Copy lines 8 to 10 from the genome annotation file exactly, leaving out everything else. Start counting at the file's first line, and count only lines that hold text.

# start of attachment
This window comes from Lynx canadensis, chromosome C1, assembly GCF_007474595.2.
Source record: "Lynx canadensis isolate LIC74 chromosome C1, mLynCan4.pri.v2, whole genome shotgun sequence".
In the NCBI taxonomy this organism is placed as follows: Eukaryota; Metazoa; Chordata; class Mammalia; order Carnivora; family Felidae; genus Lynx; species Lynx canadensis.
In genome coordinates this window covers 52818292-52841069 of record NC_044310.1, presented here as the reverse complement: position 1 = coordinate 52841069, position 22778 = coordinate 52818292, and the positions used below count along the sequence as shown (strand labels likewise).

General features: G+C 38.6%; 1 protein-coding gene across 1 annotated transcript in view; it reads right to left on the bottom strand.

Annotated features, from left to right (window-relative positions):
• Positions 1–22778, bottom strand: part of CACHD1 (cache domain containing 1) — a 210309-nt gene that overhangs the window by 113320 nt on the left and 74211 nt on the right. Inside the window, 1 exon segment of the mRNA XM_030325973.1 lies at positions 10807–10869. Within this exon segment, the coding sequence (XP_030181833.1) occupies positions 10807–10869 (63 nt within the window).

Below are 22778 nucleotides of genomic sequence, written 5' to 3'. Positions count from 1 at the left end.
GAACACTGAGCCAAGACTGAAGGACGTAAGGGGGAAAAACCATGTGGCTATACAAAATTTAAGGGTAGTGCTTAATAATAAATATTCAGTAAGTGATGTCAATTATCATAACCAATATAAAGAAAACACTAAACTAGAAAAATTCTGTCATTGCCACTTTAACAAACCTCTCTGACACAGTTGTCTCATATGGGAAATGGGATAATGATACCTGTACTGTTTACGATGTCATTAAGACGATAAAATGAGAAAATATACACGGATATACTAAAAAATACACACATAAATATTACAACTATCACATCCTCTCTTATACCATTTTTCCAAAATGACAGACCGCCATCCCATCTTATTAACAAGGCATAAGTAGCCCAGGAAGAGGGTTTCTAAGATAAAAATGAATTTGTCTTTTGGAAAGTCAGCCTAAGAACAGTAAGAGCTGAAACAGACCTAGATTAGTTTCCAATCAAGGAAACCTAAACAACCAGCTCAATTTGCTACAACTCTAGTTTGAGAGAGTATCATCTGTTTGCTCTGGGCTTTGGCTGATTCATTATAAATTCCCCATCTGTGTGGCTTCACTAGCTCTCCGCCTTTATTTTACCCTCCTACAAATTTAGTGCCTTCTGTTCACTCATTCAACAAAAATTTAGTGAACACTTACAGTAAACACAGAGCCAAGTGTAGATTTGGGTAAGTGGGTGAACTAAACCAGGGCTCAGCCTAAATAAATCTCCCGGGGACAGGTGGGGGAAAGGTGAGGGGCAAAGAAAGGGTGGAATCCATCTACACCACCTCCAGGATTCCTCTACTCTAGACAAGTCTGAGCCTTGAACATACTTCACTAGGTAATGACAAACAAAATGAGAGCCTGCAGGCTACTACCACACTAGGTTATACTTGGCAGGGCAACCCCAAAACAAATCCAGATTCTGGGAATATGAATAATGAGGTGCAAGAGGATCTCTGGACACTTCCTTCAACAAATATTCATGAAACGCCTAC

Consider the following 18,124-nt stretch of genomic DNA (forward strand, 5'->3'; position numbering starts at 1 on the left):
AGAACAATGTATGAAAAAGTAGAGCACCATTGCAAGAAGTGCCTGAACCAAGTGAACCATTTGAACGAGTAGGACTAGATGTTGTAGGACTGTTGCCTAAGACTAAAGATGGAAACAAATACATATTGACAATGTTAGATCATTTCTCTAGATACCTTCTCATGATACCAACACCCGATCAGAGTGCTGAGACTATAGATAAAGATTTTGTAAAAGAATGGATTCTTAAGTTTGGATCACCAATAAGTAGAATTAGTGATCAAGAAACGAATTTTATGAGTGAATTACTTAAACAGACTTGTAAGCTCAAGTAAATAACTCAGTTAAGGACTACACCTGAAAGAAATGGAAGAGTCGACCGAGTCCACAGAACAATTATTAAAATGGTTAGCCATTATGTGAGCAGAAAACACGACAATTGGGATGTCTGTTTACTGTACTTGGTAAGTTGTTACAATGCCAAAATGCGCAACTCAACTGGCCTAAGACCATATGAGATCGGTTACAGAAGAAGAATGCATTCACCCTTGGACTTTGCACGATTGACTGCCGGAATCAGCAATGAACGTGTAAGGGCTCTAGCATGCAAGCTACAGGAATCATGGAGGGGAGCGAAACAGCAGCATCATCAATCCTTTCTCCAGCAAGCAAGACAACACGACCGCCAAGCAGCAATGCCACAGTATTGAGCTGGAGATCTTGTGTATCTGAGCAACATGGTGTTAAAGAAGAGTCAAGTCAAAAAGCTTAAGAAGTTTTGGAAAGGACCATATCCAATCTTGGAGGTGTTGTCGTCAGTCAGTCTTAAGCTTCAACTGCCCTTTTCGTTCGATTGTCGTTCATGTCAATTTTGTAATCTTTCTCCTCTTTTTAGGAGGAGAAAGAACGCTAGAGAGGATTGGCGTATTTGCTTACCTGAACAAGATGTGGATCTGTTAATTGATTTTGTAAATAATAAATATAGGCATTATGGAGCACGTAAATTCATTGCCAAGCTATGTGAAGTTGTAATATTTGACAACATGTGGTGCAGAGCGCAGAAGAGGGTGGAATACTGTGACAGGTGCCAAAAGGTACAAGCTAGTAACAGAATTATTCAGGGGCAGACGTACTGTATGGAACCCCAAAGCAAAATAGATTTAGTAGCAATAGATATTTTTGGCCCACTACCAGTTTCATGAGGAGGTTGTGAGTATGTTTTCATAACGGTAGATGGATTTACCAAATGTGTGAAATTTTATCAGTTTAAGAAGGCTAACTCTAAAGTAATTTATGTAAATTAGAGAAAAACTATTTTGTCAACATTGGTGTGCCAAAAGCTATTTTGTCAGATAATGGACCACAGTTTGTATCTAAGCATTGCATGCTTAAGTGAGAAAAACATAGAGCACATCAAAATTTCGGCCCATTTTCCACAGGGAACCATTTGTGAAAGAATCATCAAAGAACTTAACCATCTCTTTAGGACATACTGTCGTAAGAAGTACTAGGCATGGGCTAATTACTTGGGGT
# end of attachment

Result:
Below are 22778 nucleotides of genomic sequence, written 5' to 3'. Positions count from 1 at the left end.
GAACACTGAGCCAAGACTGAAGGACGTAAGGGGGAAAAACCATGTGGCTATACAAAATTTAAGGGTAGTGCTTAATAATAAATATTCAGTAAGTGATGTCAATTATCATAACCAATATAAAGAAAACACTAAACTAGAAAAATTCTGTCATTGCCACTTTAACAAACCTCTCTGACACAGTTGTCTCATATGGGAAATGGGATAATGATACCTGTACTGTTTACGATGTCATTAAGACGATAAAATGAGAAAATATACACGGATATACTAAAAAATACACACATAAATATTACAACTATCACATCCTCTCTTATACCATTTTTCCAAAATGACAGACCGCCATCCCATCTTATTAACAAGGCATAAGTAGCCCAGGAAGAGGGTTTCTAAGATAAAAATGAATTTGTCTTTTGGAAAGTCAGCCTAAGAACAGTAAGAGCTGAAACAGACCTAGATTAGTTTCCAATCAAGGAAACCTAAACAACCAGCTCAATTTGCTACAACTCTAGTTTGAGAGAGTATCATCTGTTTGCTCTGGGCTTTGGCTGATTCATTATAAATTCCCCATCTGTGTGGCTTCACTAGCTCTCCGCCTTTATTTTACCCTCCTACAAATTTAGTGCCTTCTGTTCACTCATTCAACAAAAATTTAGTGAACACTTACAGTAAACACAGAGCCAAGTGTAGATTTGGGTAAGTGGGTGAACTAAACCAGGGCTCAGCCTAAATAAATCTCCCGGGGACAGGTGGGGGAAAGGTGAGGGGCAAAGAAAGGGTGGAATCCATCTACACCACCTCCAGGATTCCTCTACTCTAGACAAGTCTGAGCCTTGAACATACTTCACTAGGTAATGACAAACAAAATGAGAGCCTGCAGGCTACTACCACACTAGGTTATACTTGGCAGGGCAACCCCAAAACAAATCCAGATTCTGGGAATATGAATAATGAGGTGCAAGAGGATCTCTGGACACTTCCTTCAACAAATATTCATGAAACGCCTAC

Consider the following 18,124-nt stretch of genomic DNA (forward strand, 5'->3'; position numbering starts at 1 on the left):